"I think I believed in, or was talked into believing, that it was all on cricketing grounds," recalled Carr in 2007. "There had been so much chatter about it. I think there were people high up in the cricketing hierarchy in England who were talking alot about it and knew what the possibilities could be."

"No way I'm saying that Geoffrey [Howard] didn't tell me of Pretoria's telephone warning," said Insole after the Guardian's Frank Keating had brought Howard's recollection to his attention in 2001, "but, frankly, I don't recall it specifically because at that time every Tom, Dick and Harry was saying what would happen if we didn't pick a certain someone. All I remember is opening a very long meeting by saying, 'Gentlemen, forget South Africa, let's just choose the best MCC cricket team'."

"I think some people [at the original selection meeting] put a lot of onus on Dolly's poorish tour of the Caribbean, maybe unfairly," added Carr. "[When Cartwright pulled out] we decided Dolly was the best bet, but it all looked so fearful. I felt it had not been very well handled. I don't think anyone supported apartheid. A lot of people believed in cricket."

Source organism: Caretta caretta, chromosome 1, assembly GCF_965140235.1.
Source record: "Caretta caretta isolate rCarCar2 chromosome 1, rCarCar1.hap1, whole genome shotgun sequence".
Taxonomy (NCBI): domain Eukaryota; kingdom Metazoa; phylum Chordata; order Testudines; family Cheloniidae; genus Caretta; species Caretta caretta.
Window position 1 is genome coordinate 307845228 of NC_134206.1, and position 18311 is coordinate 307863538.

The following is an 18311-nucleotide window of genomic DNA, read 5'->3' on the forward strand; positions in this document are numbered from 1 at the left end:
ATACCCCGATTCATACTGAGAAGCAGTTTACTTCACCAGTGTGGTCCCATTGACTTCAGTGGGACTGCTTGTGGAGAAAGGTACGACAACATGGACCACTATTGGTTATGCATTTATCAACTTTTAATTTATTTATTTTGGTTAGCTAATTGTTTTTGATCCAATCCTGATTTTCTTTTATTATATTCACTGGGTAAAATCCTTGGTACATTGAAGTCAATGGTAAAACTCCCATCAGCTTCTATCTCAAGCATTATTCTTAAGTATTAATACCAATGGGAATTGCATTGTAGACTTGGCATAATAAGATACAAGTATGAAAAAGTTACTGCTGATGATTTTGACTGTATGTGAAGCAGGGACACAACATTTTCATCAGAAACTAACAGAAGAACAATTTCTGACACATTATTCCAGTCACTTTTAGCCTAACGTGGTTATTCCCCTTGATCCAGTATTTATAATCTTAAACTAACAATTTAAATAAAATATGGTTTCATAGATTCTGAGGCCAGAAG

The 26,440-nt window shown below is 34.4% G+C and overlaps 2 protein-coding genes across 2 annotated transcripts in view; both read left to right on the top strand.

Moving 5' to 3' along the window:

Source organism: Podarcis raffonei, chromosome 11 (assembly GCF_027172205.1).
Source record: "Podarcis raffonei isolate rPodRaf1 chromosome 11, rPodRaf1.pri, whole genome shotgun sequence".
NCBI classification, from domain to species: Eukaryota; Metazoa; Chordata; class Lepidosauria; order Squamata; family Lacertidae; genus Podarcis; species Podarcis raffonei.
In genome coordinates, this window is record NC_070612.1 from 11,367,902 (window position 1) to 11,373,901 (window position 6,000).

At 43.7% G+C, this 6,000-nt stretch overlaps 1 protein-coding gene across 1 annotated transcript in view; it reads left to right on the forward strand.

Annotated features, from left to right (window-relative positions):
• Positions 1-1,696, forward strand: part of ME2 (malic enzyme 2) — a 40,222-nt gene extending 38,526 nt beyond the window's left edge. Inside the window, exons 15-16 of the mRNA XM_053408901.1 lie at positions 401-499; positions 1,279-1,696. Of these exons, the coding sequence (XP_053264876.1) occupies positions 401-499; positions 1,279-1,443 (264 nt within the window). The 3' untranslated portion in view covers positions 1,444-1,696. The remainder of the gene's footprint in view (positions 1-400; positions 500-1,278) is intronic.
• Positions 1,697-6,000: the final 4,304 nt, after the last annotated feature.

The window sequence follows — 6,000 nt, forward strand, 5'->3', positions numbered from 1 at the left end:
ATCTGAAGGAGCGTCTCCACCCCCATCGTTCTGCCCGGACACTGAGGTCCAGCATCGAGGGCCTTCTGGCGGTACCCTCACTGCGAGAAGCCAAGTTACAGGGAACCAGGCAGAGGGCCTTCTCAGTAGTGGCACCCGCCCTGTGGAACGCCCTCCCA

While unsure how well his memory serves him, Carr hinted at yet more subterfuge: "I think the MCC committee decided we should take this line, to include Dolly as a political challenge to South Africa."

For which one interpretation, arguably the only one, is that the original decision to exclude him was done to placate South Africa.

So was he 80 or 83?

Nobody can say for certain just how old Basil D'Oliveira was when he died since he had admitted later in his career that he had lied about his age when he came to England.

He always remained coy about confirming his exact date of birth, which was officially recorded as 1931, making him 80 when he died. This would have made him 35 in 1966 rather than 32, which is what the England selectors believed, yet it is possible he might have been older still. Some believe he was actually 83 when he died yesterday.

He played his last Test in 1972, by which time he was undoubtedly in his early forties. Ironically, had he not lied about his age he would almost certainly never have been picked in 1966, and thus the D'Oliveira Affair would never have happened.

Guy Fraser-Sampson